South Korean President Moon Jae-in is urging North Korea and the United States to move forward on a pact to end Pyongyang's nuclear programme, as a lack of firm steps by the North raises questions about its commitment to its pledge.
"If Chairman Kim (Jong Un) keeps the promise of denuclearisation, he will be able to lead his country into prosperity," Moon said in a speech during a visit to Singapore on Friday.
"This path is never easy, but if the agreements at the summit are implemented with sincerity, the goal can be achieved," he added, referring to Kim's historic meeting with US President Donald Trump in the city state a month ago.
"If North Korea gives more substance on the implementation of denuclearisation, and if South Korea and the United States quickly take comprehensive corresponding measures, the whole process will accelerate."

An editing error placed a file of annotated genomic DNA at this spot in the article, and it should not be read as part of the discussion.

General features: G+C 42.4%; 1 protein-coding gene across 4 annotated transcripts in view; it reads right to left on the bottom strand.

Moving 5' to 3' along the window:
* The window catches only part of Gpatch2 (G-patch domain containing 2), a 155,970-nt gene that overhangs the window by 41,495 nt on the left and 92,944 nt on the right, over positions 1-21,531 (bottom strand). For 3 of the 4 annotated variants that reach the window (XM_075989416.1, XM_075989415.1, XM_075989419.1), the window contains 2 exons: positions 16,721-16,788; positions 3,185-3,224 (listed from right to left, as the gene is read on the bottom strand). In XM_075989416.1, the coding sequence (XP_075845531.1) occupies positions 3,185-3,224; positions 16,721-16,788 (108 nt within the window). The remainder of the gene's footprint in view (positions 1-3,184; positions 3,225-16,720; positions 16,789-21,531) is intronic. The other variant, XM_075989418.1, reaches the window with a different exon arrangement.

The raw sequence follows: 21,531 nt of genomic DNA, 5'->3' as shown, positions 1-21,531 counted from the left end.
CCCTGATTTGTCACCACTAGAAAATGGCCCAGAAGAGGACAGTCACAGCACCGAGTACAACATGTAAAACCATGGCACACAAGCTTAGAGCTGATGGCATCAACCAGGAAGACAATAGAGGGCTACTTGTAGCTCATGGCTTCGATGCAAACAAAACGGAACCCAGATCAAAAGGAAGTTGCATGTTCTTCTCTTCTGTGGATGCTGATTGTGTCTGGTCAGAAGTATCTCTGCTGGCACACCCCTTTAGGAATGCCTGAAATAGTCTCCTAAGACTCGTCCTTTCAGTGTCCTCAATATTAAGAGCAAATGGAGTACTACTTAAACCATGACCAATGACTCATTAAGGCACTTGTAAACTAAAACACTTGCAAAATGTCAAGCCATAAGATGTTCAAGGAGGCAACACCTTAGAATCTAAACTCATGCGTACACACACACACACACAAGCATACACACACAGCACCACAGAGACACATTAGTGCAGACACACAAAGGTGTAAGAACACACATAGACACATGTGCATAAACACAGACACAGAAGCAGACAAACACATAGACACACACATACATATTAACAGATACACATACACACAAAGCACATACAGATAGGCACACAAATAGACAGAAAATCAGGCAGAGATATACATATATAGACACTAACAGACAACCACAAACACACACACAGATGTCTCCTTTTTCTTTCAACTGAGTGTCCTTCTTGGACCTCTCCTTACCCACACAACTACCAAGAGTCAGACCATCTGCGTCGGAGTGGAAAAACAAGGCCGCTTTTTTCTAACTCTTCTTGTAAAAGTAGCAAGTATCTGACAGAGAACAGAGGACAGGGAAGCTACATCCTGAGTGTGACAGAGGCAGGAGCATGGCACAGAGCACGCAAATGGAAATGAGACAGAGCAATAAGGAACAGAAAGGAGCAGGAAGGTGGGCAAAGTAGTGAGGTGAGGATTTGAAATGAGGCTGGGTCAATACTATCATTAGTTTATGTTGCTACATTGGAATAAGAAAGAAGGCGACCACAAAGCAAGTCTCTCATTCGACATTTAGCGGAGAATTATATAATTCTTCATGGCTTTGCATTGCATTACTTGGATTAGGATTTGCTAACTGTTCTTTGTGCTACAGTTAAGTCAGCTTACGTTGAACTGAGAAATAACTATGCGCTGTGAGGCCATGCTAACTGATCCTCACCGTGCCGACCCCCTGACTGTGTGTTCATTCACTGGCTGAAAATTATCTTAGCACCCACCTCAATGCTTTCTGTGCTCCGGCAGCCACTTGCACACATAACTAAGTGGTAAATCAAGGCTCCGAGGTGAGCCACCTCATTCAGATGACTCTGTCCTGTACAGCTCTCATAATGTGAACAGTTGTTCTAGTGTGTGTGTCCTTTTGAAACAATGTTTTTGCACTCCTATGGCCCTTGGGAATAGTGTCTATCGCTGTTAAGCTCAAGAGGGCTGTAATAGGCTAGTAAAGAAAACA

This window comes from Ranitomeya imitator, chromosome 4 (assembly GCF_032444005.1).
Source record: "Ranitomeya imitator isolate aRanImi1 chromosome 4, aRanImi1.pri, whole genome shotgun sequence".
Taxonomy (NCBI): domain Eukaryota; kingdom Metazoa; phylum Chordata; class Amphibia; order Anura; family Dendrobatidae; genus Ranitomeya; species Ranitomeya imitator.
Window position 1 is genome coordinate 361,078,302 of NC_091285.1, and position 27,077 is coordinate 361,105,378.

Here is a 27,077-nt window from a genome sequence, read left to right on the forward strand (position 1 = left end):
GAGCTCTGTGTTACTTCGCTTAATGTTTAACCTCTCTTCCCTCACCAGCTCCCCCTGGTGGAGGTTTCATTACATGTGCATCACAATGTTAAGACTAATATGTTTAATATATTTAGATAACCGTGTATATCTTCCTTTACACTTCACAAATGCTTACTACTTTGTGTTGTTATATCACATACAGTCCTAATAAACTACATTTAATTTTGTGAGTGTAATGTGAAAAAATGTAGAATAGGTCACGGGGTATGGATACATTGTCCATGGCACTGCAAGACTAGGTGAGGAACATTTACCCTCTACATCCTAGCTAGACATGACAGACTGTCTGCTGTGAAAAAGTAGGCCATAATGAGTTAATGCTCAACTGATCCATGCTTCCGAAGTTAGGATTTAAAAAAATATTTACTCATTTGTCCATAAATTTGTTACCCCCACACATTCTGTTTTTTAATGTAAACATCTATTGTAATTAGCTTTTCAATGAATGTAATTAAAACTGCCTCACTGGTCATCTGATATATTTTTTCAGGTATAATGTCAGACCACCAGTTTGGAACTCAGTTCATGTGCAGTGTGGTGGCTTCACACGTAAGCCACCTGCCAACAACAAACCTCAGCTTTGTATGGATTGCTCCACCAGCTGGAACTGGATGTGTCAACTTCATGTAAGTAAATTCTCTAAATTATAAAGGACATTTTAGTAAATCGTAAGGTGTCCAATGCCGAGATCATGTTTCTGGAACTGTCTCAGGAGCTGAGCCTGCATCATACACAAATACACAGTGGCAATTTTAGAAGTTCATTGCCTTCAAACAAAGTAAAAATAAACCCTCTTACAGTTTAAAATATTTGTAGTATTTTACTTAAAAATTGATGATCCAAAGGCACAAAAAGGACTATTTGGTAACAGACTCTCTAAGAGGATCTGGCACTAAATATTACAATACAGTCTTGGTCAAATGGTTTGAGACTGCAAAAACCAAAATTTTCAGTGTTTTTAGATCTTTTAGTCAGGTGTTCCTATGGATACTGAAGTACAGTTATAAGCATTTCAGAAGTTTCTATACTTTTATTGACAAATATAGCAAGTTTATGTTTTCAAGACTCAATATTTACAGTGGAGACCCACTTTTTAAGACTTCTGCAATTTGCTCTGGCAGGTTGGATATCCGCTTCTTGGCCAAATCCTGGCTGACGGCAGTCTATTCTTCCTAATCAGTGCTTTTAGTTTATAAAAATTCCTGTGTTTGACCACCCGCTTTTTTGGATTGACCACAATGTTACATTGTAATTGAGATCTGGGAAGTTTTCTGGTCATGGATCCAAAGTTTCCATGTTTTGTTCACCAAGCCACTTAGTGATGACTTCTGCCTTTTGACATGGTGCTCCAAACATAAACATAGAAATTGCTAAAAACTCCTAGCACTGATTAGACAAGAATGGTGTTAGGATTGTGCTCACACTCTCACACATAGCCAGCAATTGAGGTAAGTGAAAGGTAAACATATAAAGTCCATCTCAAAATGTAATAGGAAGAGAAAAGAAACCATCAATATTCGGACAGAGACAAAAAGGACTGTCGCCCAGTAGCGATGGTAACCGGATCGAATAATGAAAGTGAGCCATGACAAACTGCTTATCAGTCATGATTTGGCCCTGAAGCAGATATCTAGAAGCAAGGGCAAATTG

At the summit, the two leaders pledged to work towards complete denuclearisation of the Korean peninsula and ease tension between their countries, still technically at war, since the 1950-53 Korean War ended in a truce, not a peace treaty.
Since the June 12 meeting, however, Pyongyang has yet to show any sign of concrete action to dismantle its nuclear programme that has brought a series of UN and international sanctions against the impoverished state.
But Trump on Thursday hailed "great progress" after disclosing a July 6 note from Kim in which the North's leader said their efforts could open up a "new future" for the two countries.
Moon said he believed Trump and Kim would eventually make good on the promise made before the international community.
"If the leaders do not honour the promise they themselves made with the international community watching, they will be subject to grave judgment," he said.
South Korea is willing to build an economic community with its neighbour once the effort to root out Pyongyang's nuclear ambitions is completed, Moon said.